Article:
TOMORROW, PRIME Minister Portia Simpson Miller is to preside at the resumption of a project to complete a critical and long-overdue bit of public infrastructure: a modern highway between the island's north and south coasts.
There is symbolic significance to the timing of the affair. This week marked the 40th anniversary of formal diplomatic relations between Jamaica and China, and the new highway, conceived as part of the Highway 2000 projects, and started by the French firm Bouygues, is being developed and financed by the Chinese state-owned enterprise, China Harbour Engineering Company (CHEC).
CHEC is spending US$600 million on the project for a 50-year right to operate the highway as a toll road. The company is also negotiating with the Jamaican Government to expand the Kingston Trans-shipment Port to accommodate the mega-ships that will traverse the Panama Canal when the canal's redevelopment is complete.
While CHEC is the largest, with the most compelling projects, it is not the only Chinese state enterprise to have invested in Jamaica in recent years. A Chinese company, for instance, now owns the major chunk of the island's sugar industry.
The flow of Chinese capital to Jamaica in recent years - as direct investment and bilateral loans - is not an accident. It is the result, largely, of the appreciation by China's leaders of Jamaica's consistently principled foreign policy, launched at a difficult time for China. It has helped, too, that Jamaica is the natural political leader of the Caribbean Community (CARICOM) and is active and respected in many global institutions.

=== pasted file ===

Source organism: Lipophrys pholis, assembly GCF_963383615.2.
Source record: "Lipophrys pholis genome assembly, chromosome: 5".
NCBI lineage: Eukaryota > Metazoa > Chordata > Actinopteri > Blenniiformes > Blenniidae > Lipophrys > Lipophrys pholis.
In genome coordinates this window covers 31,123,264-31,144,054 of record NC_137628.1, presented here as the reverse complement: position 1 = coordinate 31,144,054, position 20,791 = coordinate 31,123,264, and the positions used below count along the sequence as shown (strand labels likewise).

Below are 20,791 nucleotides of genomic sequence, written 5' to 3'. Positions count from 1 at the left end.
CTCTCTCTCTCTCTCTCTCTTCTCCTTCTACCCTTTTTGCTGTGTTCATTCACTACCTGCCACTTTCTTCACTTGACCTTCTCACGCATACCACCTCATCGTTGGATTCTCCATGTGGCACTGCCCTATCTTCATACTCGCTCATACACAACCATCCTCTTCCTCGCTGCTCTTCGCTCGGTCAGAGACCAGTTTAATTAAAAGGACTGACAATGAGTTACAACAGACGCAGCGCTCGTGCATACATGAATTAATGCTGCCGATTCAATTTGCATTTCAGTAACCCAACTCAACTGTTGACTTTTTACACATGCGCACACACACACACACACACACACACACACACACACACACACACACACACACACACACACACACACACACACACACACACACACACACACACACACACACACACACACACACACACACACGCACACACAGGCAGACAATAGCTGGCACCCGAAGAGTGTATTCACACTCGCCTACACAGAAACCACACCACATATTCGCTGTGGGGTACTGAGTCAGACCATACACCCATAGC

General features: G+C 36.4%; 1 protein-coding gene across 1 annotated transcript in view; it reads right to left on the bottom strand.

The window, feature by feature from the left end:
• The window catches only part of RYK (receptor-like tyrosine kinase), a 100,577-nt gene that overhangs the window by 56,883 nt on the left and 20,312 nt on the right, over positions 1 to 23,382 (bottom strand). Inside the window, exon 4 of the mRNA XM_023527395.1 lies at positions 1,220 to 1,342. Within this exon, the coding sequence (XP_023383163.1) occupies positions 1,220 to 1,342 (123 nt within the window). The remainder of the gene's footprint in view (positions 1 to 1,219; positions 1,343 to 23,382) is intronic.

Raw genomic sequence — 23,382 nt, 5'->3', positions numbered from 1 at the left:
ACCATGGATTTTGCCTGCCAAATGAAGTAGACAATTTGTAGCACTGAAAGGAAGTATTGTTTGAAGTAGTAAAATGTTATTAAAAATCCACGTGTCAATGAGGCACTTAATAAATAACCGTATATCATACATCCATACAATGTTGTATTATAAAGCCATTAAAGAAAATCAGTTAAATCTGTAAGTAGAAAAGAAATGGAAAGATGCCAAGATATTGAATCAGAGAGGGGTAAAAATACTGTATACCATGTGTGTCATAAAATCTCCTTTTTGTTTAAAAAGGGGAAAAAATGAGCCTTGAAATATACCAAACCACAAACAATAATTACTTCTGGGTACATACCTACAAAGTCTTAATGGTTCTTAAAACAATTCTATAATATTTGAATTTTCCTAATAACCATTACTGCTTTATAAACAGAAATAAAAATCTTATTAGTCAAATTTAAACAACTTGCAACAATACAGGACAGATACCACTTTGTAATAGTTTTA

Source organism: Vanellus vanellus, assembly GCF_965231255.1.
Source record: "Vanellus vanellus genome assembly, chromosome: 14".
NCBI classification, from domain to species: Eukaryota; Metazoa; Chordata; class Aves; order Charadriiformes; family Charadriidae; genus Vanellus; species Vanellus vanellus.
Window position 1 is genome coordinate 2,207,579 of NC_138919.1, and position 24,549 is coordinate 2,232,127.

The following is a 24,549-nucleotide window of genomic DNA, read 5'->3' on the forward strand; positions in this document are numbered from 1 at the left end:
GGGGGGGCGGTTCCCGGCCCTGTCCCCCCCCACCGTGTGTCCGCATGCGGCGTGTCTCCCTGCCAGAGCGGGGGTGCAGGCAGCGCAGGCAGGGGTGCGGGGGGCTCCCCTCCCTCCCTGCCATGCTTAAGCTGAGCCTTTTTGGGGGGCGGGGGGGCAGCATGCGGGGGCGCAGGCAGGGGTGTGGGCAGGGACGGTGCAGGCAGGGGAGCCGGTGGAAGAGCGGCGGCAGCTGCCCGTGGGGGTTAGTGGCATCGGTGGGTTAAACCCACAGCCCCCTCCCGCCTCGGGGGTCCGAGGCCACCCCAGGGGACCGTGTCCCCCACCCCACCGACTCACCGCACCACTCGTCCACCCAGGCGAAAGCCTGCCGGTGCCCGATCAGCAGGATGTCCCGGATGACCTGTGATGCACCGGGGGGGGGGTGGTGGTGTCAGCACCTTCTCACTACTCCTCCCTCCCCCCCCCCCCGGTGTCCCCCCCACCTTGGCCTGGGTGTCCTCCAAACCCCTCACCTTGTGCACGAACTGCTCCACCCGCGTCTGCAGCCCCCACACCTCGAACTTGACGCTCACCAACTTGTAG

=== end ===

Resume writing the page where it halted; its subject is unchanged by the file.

The mutual respect between Kingston and Beijing, and the benefits that flow therefrom, should continue into the medium term. It is, nonetheless, important that Jamaica follows closely the political and economic realignments taking place in China and adjust its diplomatic/ economic strategies accordingly.
Greater policy control
In the past week, the once-in-a-decade transfer of power began in China. Xi Jingping became the head of the Communist Party and putative president of the country. That change in leadership is coinciding with debate on how to shift China's economy from its dependence on exports for its growth to greater reliance on domestic demand, over which Beijing can have greater policy control.
While private/non-public sector firms account for 60 per cent of China's GDP, 70 per cent of its jobs and half of its taxes, they are, bluntly, discriminated against in access to credit and other forms of market intermediation. Chinese officials seem to agree that, in the context of the global environment, the existing situation is untenable.
In his speech at the opening of the party congress, outgoing president Hu Jintoa called for a "speeding up of the development of private financial institutions" and for "economic entities, under all forms of ownership (to) have equal access to factors of production ... (to) compete on a level playing field". That essential message was repeated in different forms by other leaders.
It will take some time before it is clear if these reforms are taking hold. But the path, for now, seems clear. In which case, the influence and power of China's state enterprises will diminish, as perhaps will be the capacity of the state to dictate where and how firms use their resources.
It is important for Jamaica to understand this potentially new dynamic and prepare for it.
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